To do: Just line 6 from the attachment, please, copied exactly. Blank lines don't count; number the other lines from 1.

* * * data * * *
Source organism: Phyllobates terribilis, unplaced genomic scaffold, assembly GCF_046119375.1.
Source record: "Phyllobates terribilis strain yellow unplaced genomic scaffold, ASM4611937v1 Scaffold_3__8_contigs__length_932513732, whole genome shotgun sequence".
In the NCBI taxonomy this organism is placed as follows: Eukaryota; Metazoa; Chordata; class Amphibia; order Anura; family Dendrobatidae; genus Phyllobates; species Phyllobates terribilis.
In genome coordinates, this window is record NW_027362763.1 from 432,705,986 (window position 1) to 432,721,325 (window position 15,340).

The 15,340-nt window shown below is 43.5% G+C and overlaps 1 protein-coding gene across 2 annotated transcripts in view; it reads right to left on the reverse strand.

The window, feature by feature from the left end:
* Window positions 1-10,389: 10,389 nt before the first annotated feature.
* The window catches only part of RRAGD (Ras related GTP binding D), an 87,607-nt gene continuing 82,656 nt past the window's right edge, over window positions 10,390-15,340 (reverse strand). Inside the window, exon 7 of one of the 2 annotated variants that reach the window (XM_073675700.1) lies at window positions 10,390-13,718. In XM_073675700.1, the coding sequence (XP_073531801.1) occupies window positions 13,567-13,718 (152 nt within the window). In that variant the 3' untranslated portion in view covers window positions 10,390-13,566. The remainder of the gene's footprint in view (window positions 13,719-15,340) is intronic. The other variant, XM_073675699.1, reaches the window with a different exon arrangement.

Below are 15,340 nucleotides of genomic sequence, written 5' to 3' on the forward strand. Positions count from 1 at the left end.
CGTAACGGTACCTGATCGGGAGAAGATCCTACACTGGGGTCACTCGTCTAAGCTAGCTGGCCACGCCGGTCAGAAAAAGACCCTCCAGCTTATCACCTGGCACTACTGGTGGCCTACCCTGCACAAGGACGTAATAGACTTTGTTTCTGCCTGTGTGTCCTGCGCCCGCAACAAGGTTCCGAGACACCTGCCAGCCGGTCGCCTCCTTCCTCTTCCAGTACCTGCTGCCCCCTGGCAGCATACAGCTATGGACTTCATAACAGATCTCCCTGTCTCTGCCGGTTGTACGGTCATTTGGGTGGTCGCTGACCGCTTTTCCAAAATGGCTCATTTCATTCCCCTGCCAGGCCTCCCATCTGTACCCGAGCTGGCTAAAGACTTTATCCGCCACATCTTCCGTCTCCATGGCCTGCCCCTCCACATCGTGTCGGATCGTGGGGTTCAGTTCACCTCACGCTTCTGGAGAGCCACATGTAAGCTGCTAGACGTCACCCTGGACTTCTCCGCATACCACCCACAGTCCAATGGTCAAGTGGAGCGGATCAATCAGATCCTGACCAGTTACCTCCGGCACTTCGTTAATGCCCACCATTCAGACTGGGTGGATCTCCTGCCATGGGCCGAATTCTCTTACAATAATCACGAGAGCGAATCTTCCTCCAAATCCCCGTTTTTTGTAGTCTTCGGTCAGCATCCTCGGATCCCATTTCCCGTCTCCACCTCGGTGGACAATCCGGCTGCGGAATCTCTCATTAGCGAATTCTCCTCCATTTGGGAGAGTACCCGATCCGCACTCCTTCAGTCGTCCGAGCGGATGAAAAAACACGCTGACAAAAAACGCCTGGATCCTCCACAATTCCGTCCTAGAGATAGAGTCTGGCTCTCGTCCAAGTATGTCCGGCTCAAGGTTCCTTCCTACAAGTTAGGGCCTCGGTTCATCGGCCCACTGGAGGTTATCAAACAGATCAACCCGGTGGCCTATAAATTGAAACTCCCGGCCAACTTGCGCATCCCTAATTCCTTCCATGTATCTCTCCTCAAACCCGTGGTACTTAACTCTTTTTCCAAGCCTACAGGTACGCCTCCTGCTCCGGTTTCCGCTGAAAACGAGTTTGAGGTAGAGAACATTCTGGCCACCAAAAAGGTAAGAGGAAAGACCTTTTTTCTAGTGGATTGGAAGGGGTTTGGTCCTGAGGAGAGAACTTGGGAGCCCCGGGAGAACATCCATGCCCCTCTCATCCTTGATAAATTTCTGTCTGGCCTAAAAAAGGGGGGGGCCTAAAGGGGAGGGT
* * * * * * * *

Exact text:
The window, feature by feature from the left end: